Nowadays, when I'm evaluating other big data platforms, I always have to look at it from the perspective of, it's great, we can get some parallelism here, and there are certain operations that we can do that might be difficult on other platforms, but I always have to compare it to Vertica. Frankly, I always find that Vertica comes out on top in terms of features, performance, and usability.
Gardner: When you arrived there at Nimble Storage, what were they using, and where are you now on your journey into a transition to Vertica?
Lancaster: I built the environment here from the ground up. When I got here, there were roughly 30 people. It's a very small company. We started with Postgres. We started with something free. We didn’t want to have a large budget dedicated to the backing infrastructure just yet. We weren’t ready to monetize it yet.
So, we started on Postgres and we've scaled up now to the point where we have about 100 TBs on Postgres. We get decent performance out of the database for the things that we absolutely need to do, which are micro-batch updates and transactional activity. We get that performance because the database lives on Nimble Storage.
I don't know what the largest unsharded Postgres instance is in the world, but I feel like I have one of them. It's a challenge to manage and leverage. Now, we've gotten to the point where we're really enjoying doing larger queries. We really want to understand the entire installed base of how we want to do analyses that extend across the entire base.
We want to understand the lifecycle of a volume. We want to understand how it grows, how it lives, what its performance characteristics are, and then how gradually it falls into senescence when people stop using it. It turns out there is a lot of really rich information that we now have access to to understand storage lifecycles in a way I don't think was possible before.
But to do that, we need to take our infrastructure to the next level. So we've been doing that and we've loaded a large number of our sensor data that’s the numerical data I have talked about into Vertica, started to compare the queries, and then started to use Vertica more and more for all the analysis we're doing.
Internally, we're using Vertica, just because of the performance benefits. I can give you an example. We had a particular query, a particularly large query. It was to look at certain aspects of latency over a month across the entire installed base to understand a little bit about the distribution, depending on different factors, and so on.
We ran that query in Postgres and, depending on how busy the server was, it took anywhere from 12 to 24 hours to run. On Vertica, to run the same query on the same data takes anywhere from three to seven seconds.
I anticipated that because we were aware upfront of the benefits we'd be getting. I've seen it before. We knew how to structure our projections to get that kind of performance. We knew what kind of infrastructure we'd need under it. I'm really excited. We're getting exactly what we wanted and better.
This is only a three node cluster. Look at the performance we're getting. On the smaller queries, we're getting sub-second latencies. On the big ones, we're getting sub-10 second latencies. It's absolutely amazing. It's game changing.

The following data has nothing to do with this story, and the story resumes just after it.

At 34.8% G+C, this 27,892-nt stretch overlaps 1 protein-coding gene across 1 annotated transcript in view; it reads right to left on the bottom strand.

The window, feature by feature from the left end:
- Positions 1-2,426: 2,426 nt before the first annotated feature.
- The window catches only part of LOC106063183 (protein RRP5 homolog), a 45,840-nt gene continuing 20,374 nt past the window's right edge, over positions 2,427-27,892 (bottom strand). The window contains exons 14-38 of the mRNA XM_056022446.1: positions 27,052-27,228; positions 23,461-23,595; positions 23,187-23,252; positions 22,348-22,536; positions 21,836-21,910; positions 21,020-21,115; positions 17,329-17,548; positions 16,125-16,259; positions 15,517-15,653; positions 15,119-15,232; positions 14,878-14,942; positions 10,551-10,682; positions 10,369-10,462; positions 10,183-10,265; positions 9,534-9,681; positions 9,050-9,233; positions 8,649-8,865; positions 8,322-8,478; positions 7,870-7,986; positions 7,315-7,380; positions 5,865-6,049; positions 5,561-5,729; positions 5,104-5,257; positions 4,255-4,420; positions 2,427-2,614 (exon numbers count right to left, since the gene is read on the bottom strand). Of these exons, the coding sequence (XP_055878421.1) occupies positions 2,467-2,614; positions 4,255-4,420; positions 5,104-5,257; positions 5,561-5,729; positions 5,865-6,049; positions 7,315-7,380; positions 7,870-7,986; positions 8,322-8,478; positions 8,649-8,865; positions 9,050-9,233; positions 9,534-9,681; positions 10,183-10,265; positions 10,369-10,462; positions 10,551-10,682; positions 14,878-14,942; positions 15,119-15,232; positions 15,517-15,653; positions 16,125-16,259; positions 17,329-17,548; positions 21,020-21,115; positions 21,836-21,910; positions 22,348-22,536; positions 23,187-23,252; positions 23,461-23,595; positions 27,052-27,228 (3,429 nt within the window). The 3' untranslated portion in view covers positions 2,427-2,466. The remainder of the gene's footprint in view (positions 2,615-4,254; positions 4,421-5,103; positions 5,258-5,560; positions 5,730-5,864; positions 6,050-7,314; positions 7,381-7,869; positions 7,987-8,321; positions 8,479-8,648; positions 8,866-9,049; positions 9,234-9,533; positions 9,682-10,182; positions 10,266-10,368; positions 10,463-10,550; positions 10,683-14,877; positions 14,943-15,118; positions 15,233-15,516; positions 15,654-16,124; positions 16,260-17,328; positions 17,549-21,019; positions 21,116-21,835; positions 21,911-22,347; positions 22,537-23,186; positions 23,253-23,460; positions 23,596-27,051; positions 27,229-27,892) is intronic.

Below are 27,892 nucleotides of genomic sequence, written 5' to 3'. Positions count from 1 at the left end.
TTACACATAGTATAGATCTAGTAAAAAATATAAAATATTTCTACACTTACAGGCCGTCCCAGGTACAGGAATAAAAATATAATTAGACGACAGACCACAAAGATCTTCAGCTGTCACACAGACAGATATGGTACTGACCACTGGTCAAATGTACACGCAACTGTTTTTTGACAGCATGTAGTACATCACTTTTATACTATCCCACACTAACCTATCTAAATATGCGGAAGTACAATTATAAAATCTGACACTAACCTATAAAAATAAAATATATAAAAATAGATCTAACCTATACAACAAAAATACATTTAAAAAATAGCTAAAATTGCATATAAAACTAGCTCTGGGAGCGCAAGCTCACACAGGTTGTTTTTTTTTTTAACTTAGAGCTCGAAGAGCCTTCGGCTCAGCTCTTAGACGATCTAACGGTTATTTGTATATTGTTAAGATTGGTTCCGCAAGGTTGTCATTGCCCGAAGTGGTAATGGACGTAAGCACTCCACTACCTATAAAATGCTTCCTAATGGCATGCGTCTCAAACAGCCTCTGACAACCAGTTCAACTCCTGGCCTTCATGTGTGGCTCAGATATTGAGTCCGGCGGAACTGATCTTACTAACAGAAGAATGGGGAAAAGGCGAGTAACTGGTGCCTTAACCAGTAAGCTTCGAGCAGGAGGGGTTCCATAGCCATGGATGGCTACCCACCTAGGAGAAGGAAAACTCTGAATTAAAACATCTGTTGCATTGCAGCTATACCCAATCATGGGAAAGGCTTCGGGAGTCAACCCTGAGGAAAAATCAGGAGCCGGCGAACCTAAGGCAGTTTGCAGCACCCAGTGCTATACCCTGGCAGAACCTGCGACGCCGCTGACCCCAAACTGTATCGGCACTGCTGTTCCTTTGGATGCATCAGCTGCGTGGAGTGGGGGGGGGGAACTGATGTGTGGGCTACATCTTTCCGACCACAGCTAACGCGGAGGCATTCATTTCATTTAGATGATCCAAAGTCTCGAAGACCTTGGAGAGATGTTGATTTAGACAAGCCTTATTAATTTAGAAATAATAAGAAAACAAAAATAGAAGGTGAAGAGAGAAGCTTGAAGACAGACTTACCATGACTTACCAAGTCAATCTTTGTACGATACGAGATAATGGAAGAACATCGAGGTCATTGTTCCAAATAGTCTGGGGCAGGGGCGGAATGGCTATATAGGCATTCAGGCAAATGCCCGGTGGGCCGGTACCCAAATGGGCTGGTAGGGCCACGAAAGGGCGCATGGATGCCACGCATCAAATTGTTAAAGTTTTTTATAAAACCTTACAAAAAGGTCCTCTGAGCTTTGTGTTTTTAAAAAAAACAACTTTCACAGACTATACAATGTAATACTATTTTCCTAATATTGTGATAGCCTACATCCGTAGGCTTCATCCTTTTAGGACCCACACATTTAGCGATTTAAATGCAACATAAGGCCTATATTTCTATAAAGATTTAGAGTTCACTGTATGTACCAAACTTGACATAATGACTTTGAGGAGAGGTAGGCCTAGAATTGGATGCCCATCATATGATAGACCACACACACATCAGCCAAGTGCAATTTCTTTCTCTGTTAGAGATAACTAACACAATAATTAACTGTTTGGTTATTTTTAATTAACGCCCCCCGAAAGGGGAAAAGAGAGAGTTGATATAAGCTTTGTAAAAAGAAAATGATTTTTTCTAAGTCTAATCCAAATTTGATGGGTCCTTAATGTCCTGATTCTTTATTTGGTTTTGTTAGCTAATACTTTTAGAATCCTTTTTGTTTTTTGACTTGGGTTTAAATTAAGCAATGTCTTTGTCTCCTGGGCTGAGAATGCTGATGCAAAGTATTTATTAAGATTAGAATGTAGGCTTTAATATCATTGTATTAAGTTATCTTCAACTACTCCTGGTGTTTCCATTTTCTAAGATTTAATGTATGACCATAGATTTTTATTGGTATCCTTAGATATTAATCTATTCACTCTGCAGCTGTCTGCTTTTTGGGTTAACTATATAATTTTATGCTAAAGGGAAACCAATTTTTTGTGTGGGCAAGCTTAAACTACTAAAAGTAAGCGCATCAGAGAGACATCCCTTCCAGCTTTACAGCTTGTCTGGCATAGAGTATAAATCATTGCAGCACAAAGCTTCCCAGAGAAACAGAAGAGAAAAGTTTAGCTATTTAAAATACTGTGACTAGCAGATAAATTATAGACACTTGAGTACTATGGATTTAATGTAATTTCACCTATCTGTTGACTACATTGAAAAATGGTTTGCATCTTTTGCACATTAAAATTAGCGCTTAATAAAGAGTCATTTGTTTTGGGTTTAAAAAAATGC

People can sit at their desktops now, manipulate data, come up with new ideas and iterate without having to run a batch and go home. It's a dramatic productivity increase. Data scientists tend to be fairly impatient. They're highly paid people, and you don’t want them sitting at their desk waiting to get an answer out of the database. It's not the best use of their time.
Gardner: Larry, is there another aspect to the HP Vertica value when it comes to the cloud model for deployment? It seems to me that if Nimble Storage continues to grow rapidly, and scales, that bringing all that data back to a central single point might be problematic. Having it distributed or in different cloud deployment models might make sense. Is there something about the way Vertica works within a cloud services deployment that is of interest to you as well?
Lancaster: There's the ease of adding nodes without downtime, the fact that you can create a K-safe cluster. If my cluster is 16 nodes wide now, and I want two nodes redundancy, it's very similar to RAID. You can specify that, and the database will take care of that for you. You don’t have to worry about the database going down and losing data as a result of the node failure every time or two.
I love the fact that you don’t have to pay extra for that. If I want to put more cores or nodes on it or I want to put more redundancy into my design, I can do that without paying more for it. Wow! That’s kind of revolutionary in itself.
It's great to see a database company incented to give you great performance. They're incented to help you work better with more nodes and more cores. They don't have to worry about people not being able to pay the additional license fees to deploy more resources. In that sense, it's great.
We have our own private cloud—that’s how I like to think of it—at an offsite colocation facility. We do DR through Nimble Storage. At the same time, we have a K-safe cluster. We had a hardware glitch on one of the nodes last week, and the other two nodes stayed up, served data, and everything was fine.
Those kinds of features are critical, and that ability to be flexible and expand is critical for someone who is trying to build a large cloud infrastructure, because you're never going to know in advance exactly how much you're going to need.
If you do your job right as a cloud provider, people just want more and more and more. You want to get them hooked and you want to get them enjoying the experience. Vertica lets you do that.